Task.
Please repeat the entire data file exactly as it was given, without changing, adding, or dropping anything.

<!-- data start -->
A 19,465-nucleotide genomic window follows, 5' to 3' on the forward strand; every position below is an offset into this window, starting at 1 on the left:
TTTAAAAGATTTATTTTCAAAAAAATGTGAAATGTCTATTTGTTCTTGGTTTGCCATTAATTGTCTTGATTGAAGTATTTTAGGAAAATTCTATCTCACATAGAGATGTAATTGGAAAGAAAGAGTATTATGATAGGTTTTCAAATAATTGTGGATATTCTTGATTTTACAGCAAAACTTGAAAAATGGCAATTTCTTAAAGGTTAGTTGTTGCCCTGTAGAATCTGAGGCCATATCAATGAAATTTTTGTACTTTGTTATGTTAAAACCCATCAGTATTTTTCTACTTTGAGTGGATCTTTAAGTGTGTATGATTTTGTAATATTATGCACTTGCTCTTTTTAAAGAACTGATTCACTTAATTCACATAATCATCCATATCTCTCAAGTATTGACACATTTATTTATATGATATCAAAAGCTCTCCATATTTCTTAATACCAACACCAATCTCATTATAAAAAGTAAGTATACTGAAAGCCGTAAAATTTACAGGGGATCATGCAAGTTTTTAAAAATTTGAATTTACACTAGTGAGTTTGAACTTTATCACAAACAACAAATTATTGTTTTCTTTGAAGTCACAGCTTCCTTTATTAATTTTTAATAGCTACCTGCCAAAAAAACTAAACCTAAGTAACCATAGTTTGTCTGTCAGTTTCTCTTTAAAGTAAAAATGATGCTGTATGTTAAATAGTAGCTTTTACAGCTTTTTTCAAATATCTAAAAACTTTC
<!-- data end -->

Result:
A 19,465-nucleotide genomic window follows, 5' to 3' on the forward strand; every position below is an offset into this window, starting at 1 on the left:
TTTAAAAGATTTATTTTCAAAAAAATGTGAAATGTCTATTTGTTCTTGGTTTGCCATTAATTGTCTTGATTGAAGTATTTTAGGAAAATTCTATCTCACATAGAGATGTAATTGGAAAGAAAGAGTATTATGATAGGTTTTCAAATAATTGTGGATATTCTTGATTTTACAGCAAAACTTGAAAAATGGCAATTTCTTAAAGGTTAGTTGTTGCCCTGTAGAATCTGAGGCCATATCAATGAAATTTTTGTACTTTGTTATGTTAAAACCCATCAGTATTTTTCTACTTTGAGTGGATCTTTAAGTGTGTATGATTTTGTAATATTATGCACTTGCTCTTTTTAAAGAACTGATTCACTTAATTCACATAATCATCCATATCTCTCAAGTATTGACACATTTATTTATATGATATCAAAAGCTCTCCATATTTCTTAATACCAACACCAATCTCATTATAAAAAGTAAGTATACTGAAAGCCGTAAAATTTACAGGGGATCATGCAAGTTTTTAAAAATTTGAATTTACACTAGTGAGTTTGAACTTTATCACAAACAACAAATTATTGTTTTCTTTGAAGTCACAGCTTCCTTTATTAATTTTTAATAGCTACCTGCCAAAAAAACTAAACCTAAGTAACCATAGTTTGTCTGTCAGTTTCTCTTTAAAGTAAAAATGATGCTGTATGTTAAATAGTAGCTTTTACAGCTTTTTTCAAATATCTAAAAACTTTC